A 55-year-old man is being evaluated for constipation. There is no history of prior gastrectomy or of upper GI symptoms. Hemoglobin is 10 g/dL, mean corpuscular volume (MCV) is 72 fL, serum iron is 4 µg/dL (normal 50-150 µg/dL), iron-binding capacity is 450 µg/dL (normal 250-370 µg/dL), saturation is 1% (normal 20%-45%), and ferritin is 10 µg/L (normal 15-400 µg/L).
Which of the following is the best next step in the evaluation of this patient’s anemia?
The patient has a microcytic anemia. A low serum iron, low ferritin, and high iron-binding capacity all suggest iron-deficiency anemia. Most iron-deficiency anemia is explained by blood loss. The patient’s symptoms of constipation point to blood loss from the lower GI tract. Colonoscopy would be the highest-yield procedure. Barium enema misses 50% of polyps and a significant minority of colon cancers. Even patients without GI symptoms who have no obvious explanation (such as menstrual blood loss or multiple prior pregnancies in women) for their iron deficiency should be worked up for GI blood loss. Folate deficiency presents as a megaloblastic anemia with macrocytosis (large, oval-shaped red cells) and hypersegmentation of the polymorpho-nuclear leukocytes. Lead poisoning can cause a microcytic hypochromic anemia, but this would not be associated with the abnormal iron studies and low ferritin seen in this patient. Basophilic stippling or target cells seen on the peripheral blood smear would be important clues to the presence of lead poisoning. Although a bone marrow examination will prove the diagnosis by the absence of stainable iron in the marrow, the diagnosis of iron deficiency is clear from the serum studies. Thalassemia (diagnosed by hemoglobin electrophoresis) is not associated with abnormal iron studies. The most important issue is now to find the source of the iron loss.
A 50-year-old woman complains of pain and swelling in her proximal interphalangeal joints, both wrists, and both knees. She complains of morning stiffness. She had a hysterectomy 10 years ago. Physical examination shows swelling and thickening of the PIP joints. Hemoglobin is 10.3 g/dL, MCV is 80 fL, serum iron is 28 µg/dL, iron-binding capacity is 200 µg/dL (normal 250-370 µg/dL), and saturation is 14%.
Which of the following is the most likely explanation for this woman’s anemia?
Patients with chronic inflammatory or neoplastic disease often develop anemia of chronic disease. Cytokines produced by inflammation cause a block in the normal recirculation of iron from reticuloendothelial cells (which pick up the iron from senescent red blood cells) to the red cell precursors (normoblasts). The peptide hepcidin is felt to be the main mediator of the effect. This defect in iron reutilization causes a drop in the serum iron concentration and a normocytic or mildly microcytic anemia. The inflammatory reaction, however, also decreases the iron-binding capacity (as opposed to iron-deficiency anemia, where the iron-binding capacity is elevated), so the saturation is usually between 10% and 20%. The anemia is rarely severe (Hb rarely < 8.5 g/dL). The hemoglobin and hematocrit will improve if the underlying process is treated. Diseases not associated with inflammation or neoplasia (ie, congestive heart failure, diabetes, hypertension, etc) do not cause anemia of chronic disease. Blood loss causes a lower serum iron level, an elevated iron-binding capacity, and a lower iron saturation. The serum ferritin (low in iron deficiency, normal or high in anemia of chronic disease) will usually clarify this situation. Vitamin B12 and folate deficiencies are associated with macrocytic anemia. Sideroblastic anemia can be either microcytic or macrocytic (occasionally with a dimorphic population of cells, some small and some large), but is associated with an elevated iron level. In addition, this patient’s history (which suggests an inflammatory polyarthritis) would not be consistent with sideroblastic anemia. The diagnosis of sideroblastic anemia is made by demonstrating ringed sideroblasts on bone marrow aspirate. In the anemia of chronic renal insufficiency, the iron studies are normal and the red cells are normocytic.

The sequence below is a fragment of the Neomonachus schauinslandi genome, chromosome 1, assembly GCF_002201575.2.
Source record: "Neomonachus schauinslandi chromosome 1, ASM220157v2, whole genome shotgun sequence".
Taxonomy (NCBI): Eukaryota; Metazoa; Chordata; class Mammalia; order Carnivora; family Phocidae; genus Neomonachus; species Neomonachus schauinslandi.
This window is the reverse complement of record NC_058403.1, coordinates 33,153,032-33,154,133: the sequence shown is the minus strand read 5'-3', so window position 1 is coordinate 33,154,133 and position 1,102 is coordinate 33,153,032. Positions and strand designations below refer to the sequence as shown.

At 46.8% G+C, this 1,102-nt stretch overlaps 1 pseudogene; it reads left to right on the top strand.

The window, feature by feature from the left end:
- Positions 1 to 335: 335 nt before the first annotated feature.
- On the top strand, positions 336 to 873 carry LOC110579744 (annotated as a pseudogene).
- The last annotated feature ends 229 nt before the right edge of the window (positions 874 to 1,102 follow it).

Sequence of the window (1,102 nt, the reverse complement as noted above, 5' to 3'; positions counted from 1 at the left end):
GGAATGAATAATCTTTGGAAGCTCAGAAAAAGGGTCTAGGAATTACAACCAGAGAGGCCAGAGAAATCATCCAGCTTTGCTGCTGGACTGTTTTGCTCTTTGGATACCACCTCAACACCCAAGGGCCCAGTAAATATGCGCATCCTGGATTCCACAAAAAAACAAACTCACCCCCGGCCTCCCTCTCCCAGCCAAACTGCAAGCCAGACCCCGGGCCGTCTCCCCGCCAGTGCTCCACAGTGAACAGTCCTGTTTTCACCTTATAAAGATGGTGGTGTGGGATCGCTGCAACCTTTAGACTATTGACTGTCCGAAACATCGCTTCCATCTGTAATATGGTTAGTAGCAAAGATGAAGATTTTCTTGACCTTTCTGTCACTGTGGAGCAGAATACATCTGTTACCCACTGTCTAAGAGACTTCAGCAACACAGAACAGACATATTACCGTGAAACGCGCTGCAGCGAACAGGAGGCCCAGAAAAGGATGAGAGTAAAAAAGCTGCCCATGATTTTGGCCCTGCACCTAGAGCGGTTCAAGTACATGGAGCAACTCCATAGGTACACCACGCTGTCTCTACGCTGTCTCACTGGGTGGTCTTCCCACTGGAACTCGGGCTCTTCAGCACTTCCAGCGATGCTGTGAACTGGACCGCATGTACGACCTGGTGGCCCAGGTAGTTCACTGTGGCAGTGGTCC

A 35-year-old woman presents with several days of increasing fatigue and shortness of breath on exertion. She was recently diagnosed with Mycoplasma pneumoniae. Physical examination reveals BP 113/67, HR 114 beats/minute, and respiratory rate 20 breaths/minute. She appears icteric and in mild respiratory distress. Her hemoglobin is 9.0 g/dL and MCV is 110.
Which of the following is the best next diagnostic test?